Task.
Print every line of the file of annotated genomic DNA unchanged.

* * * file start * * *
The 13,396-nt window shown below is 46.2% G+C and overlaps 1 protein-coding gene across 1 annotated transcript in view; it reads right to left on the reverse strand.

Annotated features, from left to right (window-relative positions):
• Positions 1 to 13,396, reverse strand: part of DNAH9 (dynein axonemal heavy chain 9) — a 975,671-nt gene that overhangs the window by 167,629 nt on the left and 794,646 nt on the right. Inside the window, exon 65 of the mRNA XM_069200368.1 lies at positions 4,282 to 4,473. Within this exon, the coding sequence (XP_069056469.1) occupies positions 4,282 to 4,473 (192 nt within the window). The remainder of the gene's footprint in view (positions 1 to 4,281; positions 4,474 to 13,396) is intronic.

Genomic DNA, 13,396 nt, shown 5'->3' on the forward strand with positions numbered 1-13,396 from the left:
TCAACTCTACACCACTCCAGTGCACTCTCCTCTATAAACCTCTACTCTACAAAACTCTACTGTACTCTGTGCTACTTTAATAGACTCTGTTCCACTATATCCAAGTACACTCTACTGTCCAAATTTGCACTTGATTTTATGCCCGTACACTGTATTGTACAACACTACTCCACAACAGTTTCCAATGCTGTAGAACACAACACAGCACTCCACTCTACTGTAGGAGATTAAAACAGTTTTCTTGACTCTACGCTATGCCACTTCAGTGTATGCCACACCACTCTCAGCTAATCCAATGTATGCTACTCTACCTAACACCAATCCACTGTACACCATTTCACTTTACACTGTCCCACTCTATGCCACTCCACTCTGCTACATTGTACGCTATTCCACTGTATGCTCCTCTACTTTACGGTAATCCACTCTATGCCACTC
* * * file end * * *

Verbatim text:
The 13,396-nt window shown below is 46.2% G+C and overlaps 1 protein-coding gene across 1 annotated transcript in view; it reads right to left on the reverse strand.

Annotated features, from left to right (window-relative positions):
• Positions 1 to 13,396, reverse strand: part of DNAH9 (dynein axonemal heavy chain 9) — a 975,671-nt gene that overhangs the window by 167,629 nt on the left and 794,646 nt on the right. Inside the window, exon 65 of the mRNA XM_069200368.1 lies at positions 4,282 to 4,473. Within this exon, the coding sequence (XP_069056469.1) occupies positions 4,282 to 4,473 (192 nt within the window). The remainder of the gene's footprint in view (positions 1 to 4,281; positions 4,474 to 13,396) is intronic.

Genomic DNA, 13,396 nt, shown 5'->3' on the forward strand with positions numbered 1-13,396 from the left:
TCAACTCTACACCACTCCAGTGCACTCTCCTCTATAAACCTCTACTCTACAAAACTCTACTGTACTCTGTGCTACTTTAATAGACTCTGTTCCACTATATCCAAGTACACTCTACTGTCCAAATTTGCACTTGATTTTATGCCCGTACACTGTATTGTACAACACTACTCCACAACAGTTTCCAATGCTGTAGAACACAACACAGCACTCCACTCTACTGTAGGAGATTAAAACAGTTTTCTTGACTCTACGCTATGCCACTTCAGTGTATGCCACACCACTCTCAGCTAATCCAATGTATGCTACTCTACCTAACACCAATCCACTGTACACCATTTCACTTTACACTGTCCCACTCTATGCCACTCCACTCTGCTACATTGTACGCTATTCCACTGTATGCTCCTCTACTTTACGGTAATCCACTCTATGCCACTC